Roll on the Yorktown, the Titan, the Hood, this one engined bucket is no bloody good!
Excerpt unofficial Battle Fleet anthem
I’m sure you’ve all heard the old saying that war is hell. It’s short, it’s punchy and it’s to the point. Definitely a good saying. It’s also flat out wrong.
In time of war, you spend ninety percent of the time sitting on your arse, complaining about being bored. The other ten percent, you’re suddenly remembering that no one has ever really died of boredom.
Anyway on this particular day, Oh six hundred hours found us all sitting inside the main personnel compartment of our ship, the Battle Fleet vessel A-Nineteen, waiting for the skipper to turn up and tell us whether this was going to a ninety or ten percent kind of a day. When he stuck his head through the airlock from the tender and gave us the usual look of faint resignation, we knew that the answer was ten.
I suppose that I should really give some introductions at this point, so from bows to stern here goes. The skipper of the A-Nineteen was Lieutenant Andrew Miller, handsome in a square jawed all American kind of way, but with a permanent expression that said ‘what the hell am I doing here?’, which made him a bit depressing to be around. On the other hand, by that stage we’d all been aboard for about three months now, without coming down with a bad case of dead-as-doornail, so I guess he knew his job. Next up, Rating First Class William Net, helmsman and a man who if whining and complaining were Olympic sports, would bring home gold every time. Moving aft we have Petty Officer Marie Perben, sensor operator and the definite high point of the line-up. French, with a figure that made you wish survival suits were even more form fitting, cheekbones so sharp you nearly shave with them and husky French accent that could make reading a vid-phone directory sound sexy. In short the hottest thing to hit that particular piece of the universe since the big bang. Of course this might just be hazy recollection on my part; I spent a lot of time cooped up inside that tin can and after a while, any woman starts looking pretty fantastic.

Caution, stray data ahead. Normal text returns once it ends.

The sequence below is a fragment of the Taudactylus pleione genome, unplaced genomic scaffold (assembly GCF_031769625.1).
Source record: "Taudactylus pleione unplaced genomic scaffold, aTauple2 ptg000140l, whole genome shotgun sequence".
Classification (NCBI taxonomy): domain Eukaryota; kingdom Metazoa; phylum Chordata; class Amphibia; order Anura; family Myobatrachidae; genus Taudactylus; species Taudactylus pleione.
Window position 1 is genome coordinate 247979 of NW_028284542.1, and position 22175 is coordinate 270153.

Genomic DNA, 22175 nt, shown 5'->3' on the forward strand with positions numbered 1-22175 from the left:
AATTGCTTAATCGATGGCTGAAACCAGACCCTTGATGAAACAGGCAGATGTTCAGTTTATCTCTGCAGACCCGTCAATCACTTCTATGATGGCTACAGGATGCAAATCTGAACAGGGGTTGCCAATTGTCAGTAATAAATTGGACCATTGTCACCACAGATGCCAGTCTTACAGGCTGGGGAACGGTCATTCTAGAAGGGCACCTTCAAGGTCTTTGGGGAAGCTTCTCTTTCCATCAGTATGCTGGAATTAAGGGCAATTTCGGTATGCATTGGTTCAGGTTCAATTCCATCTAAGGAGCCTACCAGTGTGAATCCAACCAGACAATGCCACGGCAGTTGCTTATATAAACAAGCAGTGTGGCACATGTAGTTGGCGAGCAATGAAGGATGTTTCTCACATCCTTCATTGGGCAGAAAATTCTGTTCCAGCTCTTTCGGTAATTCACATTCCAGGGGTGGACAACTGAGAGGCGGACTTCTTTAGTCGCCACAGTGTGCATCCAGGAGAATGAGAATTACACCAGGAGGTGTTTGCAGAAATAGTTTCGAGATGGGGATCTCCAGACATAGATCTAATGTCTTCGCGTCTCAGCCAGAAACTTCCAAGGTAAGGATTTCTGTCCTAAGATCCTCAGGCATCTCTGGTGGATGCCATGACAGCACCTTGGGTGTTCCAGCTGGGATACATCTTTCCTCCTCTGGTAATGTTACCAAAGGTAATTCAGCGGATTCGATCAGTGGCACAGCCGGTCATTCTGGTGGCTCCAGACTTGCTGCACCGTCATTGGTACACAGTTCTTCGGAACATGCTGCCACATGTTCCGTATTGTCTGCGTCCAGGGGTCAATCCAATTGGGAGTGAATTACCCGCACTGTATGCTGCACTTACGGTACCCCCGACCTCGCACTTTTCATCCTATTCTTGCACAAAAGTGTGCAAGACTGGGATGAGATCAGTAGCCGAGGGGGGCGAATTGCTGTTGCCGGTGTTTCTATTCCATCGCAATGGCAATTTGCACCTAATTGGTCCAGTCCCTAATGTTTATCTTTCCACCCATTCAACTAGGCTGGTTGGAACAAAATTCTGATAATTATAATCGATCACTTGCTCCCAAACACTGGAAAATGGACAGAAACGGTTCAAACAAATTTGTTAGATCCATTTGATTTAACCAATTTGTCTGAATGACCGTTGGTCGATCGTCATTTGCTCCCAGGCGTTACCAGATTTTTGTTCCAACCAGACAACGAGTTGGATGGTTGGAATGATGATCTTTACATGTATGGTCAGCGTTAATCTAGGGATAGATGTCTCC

Anyway to bring us firmly back to reality, we reach me. Rating First Class Michael Beeson, communications rating. Tall… and that’s where the good stuff ends. I’m one of life’s mediums, medium looks, medium competence, medium initiative, medium courage, the kind of person people miss, particularly when there’s a French goddess in the neighbourhood…
I’m sorry, I again digress.
Moving swiftly long we reach our gunner, the unquestionably least sane person in the line up, Rating Tsenduk Altanhuyag. Small, Mongolian, a man who in short lived for the opportunity to switch the gun to manual and fire across open sights. Given that to do that we’d have to be really, really close to the target, the rest of us felt could manage just nicely without that particular life changing and probably life ending experience. Finally we reach the Chief Petty Officer (Engineering) Horst Halperin, German, beardy, muttered a lot, but just piped at the post for title of ‘most insane’ due to not displaying any noticeably suicidal impulses.
The final, by far least loved, member of our mildly depressive little band was A-Nineteen herself, an A class escort. Now, if you’re reaching for your copy of Jane’s Starships, don’t bother, the A class ain’t in it.
These were the early days of the war. The Nameless, as we all know, fought with ultra long-range missiles. Human warships on the other hand, were built to fight people at relatively short range with energy weapons. Nameless missiles were a bit too sturdy to be reliably shot up by point defence guns, but knocking them down with plasma cannons and railguns was a bit like trying to swat a fly with a hammer. The only weapons the fleet had that could reliably knock down a Nameless missile were flak guns. Therein lay the slight catch; at the start of the war a grand total of seven ships in the entire fleet carried flak guns and about thirty minutes in, that figure dropped to six.
Flak guns could be fitted to cruisers and battleships but only if they were taken out of service while the work was done. Since the Nameless smoked a good chunk of the fleet in the first week of the war, that wasn’t really a runner. Ships that had to put back into docks to be put back together again got them, the rest had to soldier on without them for a while. Then some bright spark in headquarters had an idea. Take one civilian lunar tug, of which there are lots. Cut two holes in the hull. In the upper one, put a small turret with a flak gun. In the lower one, an escape pod. Re-condition the engines so it can just about keep up with a heavy cruiser and hey presto you have an A class escort. A stopgap solution they called it.